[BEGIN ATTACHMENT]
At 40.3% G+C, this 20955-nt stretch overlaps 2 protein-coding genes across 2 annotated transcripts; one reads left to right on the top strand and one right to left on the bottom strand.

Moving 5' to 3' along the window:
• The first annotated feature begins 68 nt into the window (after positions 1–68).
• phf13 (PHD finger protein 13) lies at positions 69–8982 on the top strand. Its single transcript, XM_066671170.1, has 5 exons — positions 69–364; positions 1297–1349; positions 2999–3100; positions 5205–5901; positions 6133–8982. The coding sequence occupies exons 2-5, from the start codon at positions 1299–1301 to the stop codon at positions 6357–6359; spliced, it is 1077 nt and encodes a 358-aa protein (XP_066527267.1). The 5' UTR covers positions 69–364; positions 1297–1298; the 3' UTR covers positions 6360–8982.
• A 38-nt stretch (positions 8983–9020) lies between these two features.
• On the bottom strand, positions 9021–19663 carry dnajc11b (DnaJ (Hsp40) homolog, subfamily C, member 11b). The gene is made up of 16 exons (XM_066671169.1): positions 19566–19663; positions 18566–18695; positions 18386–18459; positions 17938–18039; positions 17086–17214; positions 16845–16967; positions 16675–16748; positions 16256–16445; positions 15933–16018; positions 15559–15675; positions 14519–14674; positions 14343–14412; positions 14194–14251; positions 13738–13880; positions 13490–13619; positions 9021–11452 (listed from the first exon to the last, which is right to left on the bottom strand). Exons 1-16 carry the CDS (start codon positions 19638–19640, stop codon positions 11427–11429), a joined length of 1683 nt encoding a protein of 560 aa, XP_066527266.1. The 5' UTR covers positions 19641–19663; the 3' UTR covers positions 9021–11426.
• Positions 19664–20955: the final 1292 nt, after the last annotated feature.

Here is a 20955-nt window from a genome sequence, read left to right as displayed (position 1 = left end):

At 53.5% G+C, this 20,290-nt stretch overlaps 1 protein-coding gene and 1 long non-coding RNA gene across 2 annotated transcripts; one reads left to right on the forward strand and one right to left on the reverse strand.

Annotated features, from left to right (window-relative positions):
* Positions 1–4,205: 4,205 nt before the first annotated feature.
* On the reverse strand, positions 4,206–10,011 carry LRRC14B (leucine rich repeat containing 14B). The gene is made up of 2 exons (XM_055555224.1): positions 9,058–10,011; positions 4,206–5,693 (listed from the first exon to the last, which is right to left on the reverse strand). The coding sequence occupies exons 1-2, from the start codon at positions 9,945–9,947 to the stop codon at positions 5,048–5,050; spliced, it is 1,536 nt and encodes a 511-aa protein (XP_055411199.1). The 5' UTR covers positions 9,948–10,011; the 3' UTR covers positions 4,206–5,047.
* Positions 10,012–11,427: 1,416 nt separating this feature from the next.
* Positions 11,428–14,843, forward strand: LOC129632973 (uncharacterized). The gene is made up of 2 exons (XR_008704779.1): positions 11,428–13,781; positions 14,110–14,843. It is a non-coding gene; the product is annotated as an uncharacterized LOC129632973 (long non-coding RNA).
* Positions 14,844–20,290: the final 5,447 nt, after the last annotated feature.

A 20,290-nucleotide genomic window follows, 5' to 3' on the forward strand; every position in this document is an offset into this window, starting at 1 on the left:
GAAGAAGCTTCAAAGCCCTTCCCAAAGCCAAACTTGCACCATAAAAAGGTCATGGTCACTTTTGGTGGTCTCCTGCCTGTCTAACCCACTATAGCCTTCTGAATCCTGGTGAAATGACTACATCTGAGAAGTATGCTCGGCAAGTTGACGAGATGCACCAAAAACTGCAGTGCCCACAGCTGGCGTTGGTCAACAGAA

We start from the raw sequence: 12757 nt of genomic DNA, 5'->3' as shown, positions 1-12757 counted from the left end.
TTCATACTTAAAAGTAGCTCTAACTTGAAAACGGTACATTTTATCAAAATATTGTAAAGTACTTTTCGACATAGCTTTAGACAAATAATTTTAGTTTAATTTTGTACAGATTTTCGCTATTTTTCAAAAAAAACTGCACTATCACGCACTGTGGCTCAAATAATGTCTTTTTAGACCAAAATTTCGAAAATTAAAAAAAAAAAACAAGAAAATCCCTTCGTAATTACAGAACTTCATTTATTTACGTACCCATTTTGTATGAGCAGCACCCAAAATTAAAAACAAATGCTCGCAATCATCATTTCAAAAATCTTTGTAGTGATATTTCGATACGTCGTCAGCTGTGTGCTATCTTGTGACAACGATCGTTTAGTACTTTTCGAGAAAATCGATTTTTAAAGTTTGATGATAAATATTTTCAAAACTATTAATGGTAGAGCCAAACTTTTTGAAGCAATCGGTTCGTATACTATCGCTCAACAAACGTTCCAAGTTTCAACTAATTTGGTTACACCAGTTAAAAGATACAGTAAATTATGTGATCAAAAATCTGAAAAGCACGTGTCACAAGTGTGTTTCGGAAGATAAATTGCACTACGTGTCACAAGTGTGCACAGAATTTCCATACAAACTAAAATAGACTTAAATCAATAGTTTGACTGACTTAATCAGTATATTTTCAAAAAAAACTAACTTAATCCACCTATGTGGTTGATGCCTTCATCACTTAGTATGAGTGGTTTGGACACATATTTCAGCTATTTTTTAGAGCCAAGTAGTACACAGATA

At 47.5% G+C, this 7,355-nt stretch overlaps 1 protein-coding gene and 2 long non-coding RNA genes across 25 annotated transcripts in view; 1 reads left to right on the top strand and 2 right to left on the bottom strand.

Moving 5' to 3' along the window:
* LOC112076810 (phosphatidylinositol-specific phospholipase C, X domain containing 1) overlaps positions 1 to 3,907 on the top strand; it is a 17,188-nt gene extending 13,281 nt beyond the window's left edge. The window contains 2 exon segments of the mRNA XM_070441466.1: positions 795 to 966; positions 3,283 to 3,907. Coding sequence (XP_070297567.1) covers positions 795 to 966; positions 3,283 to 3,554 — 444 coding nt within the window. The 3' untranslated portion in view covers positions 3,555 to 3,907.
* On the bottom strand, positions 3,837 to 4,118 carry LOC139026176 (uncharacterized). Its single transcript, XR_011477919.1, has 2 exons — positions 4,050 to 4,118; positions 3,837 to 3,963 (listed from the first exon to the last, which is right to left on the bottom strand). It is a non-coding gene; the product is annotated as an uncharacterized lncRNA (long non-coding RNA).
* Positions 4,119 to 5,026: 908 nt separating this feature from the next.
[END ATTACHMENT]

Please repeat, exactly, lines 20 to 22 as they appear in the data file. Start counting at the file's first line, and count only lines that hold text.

At 47.5% G+C, this 7,355-nt stretch overlaps 1 protein-coding gene and 2 long non-coding RNA genes across 25 annotated transcripts in view; 1 reads left to right on the top strand and 2 right to left on the bottom strand.

Moving 5' to 3' along the window:
* LOC112076810 (phosphatidylinositol-specific phospholipase C, X domain containing 1) overlaps positions 1 to 3,907 on the top strand; it is a 17,188-nt gene extending 13,281 nt beyond the window's left edge. The window contains 2 exon segments of the mRNA XM_070441466.1: positions 795 to 966; positions 3,283 to 3,907. Coding sequence (XP_070297567.1) covers positions 795 to 966; positions 3,283 to 3,554 — 444 coding nt within the window. The 3' untranslated portion in view covers positions 3,555 to 3,907.